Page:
It would be a grave mistake to read these passages as proposing two different ways to obtain salvation. Instead, they reveal keen pastoral discernment. The young man’s mistaken belief that he had fulfilled the Law revealed him to be a secure sinner. Not recognizing his sinfulness, he was unprepared to receive the good news of sin’s forgiveness; the Law was yet necessary so that he might first “become conscious of sin.” The fearful trembling of the Philippian jailer, on the other hand, revealed him to be an alarmed sinner in need of the Gospel.
Use and Effect
If the most obvious difficulty in “rightly handling the word of truth” is determining whether a particular person in a particular moment needs to hear Law or Gospel, a more subtle difficulty arises from the fact that one’s intended use of the Law does not necessarily determine its actual effect on the hearer.
Though the Confessions acknowledge that the Law’s “chief” function is to reveal sin (SA III II 4), they recognize that it also functions as a curb to restrain sin and as a guide to direct the regenerate in holy living (FC Ep VI 1). While such distinctions are true and helpful, we often err in thinking we can proclaim the Law in such a way that it serves only one of those functions. The teacher explaining the Fourth Commandment to a Sunday school class, for example, might primarily intend his instruction to guide the future behavior of his students. Its immediate effect on the student who disobeyed or disrespected his parents that very morning, however, will very likely be accusatory. Indeed, as the Confessions declare, though the Law does not only accuse, it at least “always accuses” (Ap IV 38).
What About Me?
This, then, highlights a final difficulty. However hard it might be to rightly discern the proper uses of Law and Gospel when proclaimed to others, the greatest difficulty perhaps lies in applying each to ourselves. Martin Luther did not hesitate to cite himself as an example. “Because I’ve been writing so much and so long about it, you’d think I’d know the distinction, but when a crisis comes I recognize very well that I am far, far from understanding” (LW 54:127).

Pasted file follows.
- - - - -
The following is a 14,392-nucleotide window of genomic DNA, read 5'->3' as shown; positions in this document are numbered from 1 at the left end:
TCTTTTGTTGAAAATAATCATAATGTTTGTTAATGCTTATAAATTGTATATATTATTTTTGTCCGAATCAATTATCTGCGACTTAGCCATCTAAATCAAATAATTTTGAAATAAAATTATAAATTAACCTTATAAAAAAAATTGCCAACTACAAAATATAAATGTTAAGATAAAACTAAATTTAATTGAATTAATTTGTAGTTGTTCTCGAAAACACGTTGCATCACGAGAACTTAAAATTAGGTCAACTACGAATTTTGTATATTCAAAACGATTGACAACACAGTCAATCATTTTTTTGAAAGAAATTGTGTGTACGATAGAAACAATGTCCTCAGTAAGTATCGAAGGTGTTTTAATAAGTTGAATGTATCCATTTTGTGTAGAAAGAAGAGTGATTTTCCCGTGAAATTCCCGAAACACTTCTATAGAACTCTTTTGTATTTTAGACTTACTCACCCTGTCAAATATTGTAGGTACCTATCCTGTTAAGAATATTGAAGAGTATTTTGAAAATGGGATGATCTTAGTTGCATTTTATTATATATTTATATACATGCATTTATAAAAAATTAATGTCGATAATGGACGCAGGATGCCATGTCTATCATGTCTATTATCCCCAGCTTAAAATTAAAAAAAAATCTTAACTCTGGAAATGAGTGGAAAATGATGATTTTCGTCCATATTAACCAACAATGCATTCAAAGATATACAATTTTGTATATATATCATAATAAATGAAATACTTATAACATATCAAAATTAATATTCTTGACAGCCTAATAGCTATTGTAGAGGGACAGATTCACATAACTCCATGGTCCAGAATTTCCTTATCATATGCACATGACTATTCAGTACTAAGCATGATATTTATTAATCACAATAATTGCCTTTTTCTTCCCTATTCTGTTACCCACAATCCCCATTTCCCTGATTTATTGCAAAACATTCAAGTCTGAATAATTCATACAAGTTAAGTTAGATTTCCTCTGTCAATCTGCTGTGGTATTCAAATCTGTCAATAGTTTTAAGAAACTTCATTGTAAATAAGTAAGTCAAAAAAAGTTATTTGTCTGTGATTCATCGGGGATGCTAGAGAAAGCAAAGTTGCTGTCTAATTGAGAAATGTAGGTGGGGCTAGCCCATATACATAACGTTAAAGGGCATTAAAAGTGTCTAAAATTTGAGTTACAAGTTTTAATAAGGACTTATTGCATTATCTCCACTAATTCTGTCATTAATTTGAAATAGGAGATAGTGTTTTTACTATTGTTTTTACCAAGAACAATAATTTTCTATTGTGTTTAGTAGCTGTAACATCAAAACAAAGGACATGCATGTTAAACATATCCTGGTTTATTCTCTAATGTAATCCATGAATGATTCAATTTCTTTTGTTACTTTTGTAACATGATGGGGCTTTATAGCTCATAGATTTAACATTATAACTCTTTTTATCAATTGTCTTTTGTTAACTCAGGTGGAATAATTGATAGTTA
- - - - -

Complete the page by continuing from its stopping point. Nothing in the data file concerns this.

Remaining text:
This problem is compounded, Luther elsewhere notes, because “the devil and Christ both use the law to terrify, but their goals are very different” (WA 39/1:426-427). Christ would have us experience the Law’s terror to turn us to repentance and the promise of the Gospel, while Satan desires that it lead us to despair of salvation. For this reason, the Confessions urge Christians to “guard this distinction” between Law and Gospel “with special care”; only “by the Gospel they can support themselves in their most difficult trials against the Law’s terrors” (FC SD V 1).
The proper use of Law and Gospel surely is, as Walther understood, “the most difficult and highest Christian art,” one “taught only by the Holy Spirit in combination with experience.” For this reason the Christian will not cease to pray for the discerning wisdom imparted by the Spirit, that God’s Word might ever be handled rightly. At the same time, the Christian will also give continual thanks to God that both Law and Gospel are indeed His Word, and that even when our own judgments occasionally and inevitably fail, His Word will not return to Him empty, but will accomplish that for which He sent it (Isaiah 55:11).
 C.F.W. Walther, Law & Gospel: How to Read and Apply the Bible (St. Louis: Concordia, 2010), 49.
 Walther, 49.
 Philip Melanchthon, Loci Communes (1521), in Melanchthon and Bucer, ed. Wilhelm Pauck (Philadelphia: Westminster Press, 1969), 71.
 Walther, 49.
 Walther, 21.
This article originally appeared in the October 2023 issue of The Lutheran Witness.